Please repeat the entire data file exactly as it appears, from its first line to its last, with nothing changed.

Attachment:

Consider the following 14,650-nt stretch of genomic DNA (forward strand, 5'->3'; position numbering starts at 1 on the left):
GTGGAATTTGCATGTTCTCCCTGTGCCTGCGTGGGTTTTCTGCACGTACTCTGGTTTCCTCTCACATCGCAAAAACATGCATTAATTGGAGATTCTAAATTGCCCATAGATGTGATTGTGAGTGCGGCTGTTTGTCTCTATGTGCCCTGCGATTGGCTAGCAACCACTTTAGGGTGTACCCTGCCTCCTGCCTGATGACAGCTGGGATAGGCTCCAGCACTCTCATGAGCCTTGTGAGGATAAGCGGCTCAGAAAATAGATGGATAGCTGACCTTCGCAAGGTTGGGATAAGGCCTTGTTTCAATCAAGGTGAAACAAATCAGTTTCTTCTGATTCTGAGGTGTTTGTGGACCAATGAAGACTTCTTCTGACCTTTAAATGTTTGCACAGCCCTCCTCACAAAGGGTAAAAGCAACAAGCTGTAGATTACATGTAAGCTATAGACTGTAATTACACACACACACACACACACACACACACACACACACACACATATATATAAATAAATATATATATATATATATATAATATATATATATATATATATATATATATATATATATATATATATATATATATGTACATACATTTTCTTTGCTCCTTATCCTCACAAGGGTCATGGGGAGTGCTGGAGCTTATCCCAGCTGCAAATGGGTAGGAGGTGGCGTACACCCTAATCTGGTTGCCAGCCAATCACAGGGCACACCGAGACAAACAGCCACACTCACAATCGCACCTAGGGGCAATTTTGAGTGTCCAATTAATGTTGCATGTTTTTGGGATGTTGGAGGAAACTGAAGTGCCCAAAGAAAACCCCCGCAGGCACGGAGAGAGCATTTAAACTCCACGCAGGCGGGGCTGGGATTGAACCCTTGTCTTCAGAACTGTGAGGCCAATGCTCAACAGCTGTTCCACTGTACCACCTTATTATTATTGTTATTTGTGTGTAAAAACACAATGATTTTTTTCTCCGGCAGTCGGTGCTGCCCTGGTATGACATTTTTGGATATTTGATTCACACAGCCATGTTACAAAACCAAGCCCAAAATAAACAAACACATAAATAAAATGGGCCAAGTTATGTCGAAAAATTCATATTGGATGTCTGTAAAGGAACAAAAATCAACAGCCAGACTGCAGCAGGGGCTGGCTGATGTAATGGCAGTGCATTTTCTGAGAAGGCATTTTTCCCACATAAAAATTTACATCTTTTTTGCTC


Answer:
Consider the following 14,650-nt stretch of genomic DNA (forward strand, 5'->3'; position numbering starts at 1 on the left):
GTGGAATTTGCATGTTCTCCCTGTGCCTGCGTGGGTTTTCTGCACGTACTCTGGTTTCCTCTCACATCGCAAAAACATGCATTAATTGGAGATTCTAAATTGCCCATAGATGTGATTGTGAGTGCGGCTGTTTGTCTCTATGTGCCCTGCGATTGGCTAGCAACCACTTTAGGGTGTACCCTGCCTCCTGCCTGATGACAGCTGGGATAGGCTCCAGCACTCTCATGAGCCTTGTGAGGATAAGCGGCTCAGAAAATAGATGGATAGCTGACCTTCGCAAGGTTGGGATAAGGCCTTGTTTCAATCAAGGTGAAACAAATCAGTTTCTTCTGATTCTGAGGTGTTTGTGGACCAATGAAGACTTCTTCTGACCTTTAAATGTTTGCACAGCCCTCCTCACAAAGGGTAAAAGCAACAAGCTGTAGATTACATGTAAGCTATAGACTGTAATTACACACACACACACACACACACACACACACACACACACACATATATATAAATAAATATATATATATATATATATAATATATATATATATATATATATATATATATATATATATATATATATATATATGTACATACATTTTCTTTGCTCCTTATCCTCACAAGGGTCATGGGGAGTGCTGGAGCTTATCCCAGCTGCAAATGGGTAGGAGGTGGCGTACACCCTAATCTGGTTGCCAGCCAATCACAGGGCACACCGAGACAAACAGCCACACTCACAATCGCACCTAGGGGCAATTTTGAGTGTCCAATTAATGTTGCATGTTTTTGGGATGTTGGAGGAAACTGAAGTGCCCAAAGAAAACCCCCGCAGGCACGGAGAGAGCATTTAAACTCCACGCAGGCGGGGCTGGGATTGAACCCTTGTCTTCAGAACTGTGAGGCCAATGCTCAACAGCTGTTCCACTGTACCACCTTATTATTATTGTTATTTGTGTGTAAAAACACAATGATTTTTTTCTCCGGCAGTCGGTGCTGCCCTGGTATGACATTTTTGGATATTTGATTCACACAGCCATGTTACAAAACCAAGCCCAAAATAAACAAACACATAAATAAAATGGGCCAAGTTATGTCGAAAAATTCATATTGGATGTCTGTAAAGGAACAAAAATCAACAGCCAGACTGCAGCAGGGGCTGGCTGATGTAATGGCAGTGCATTTTCTGAGAAGGCATTTTTCCCACATAAAAATTTACATCTTTTTTGCTC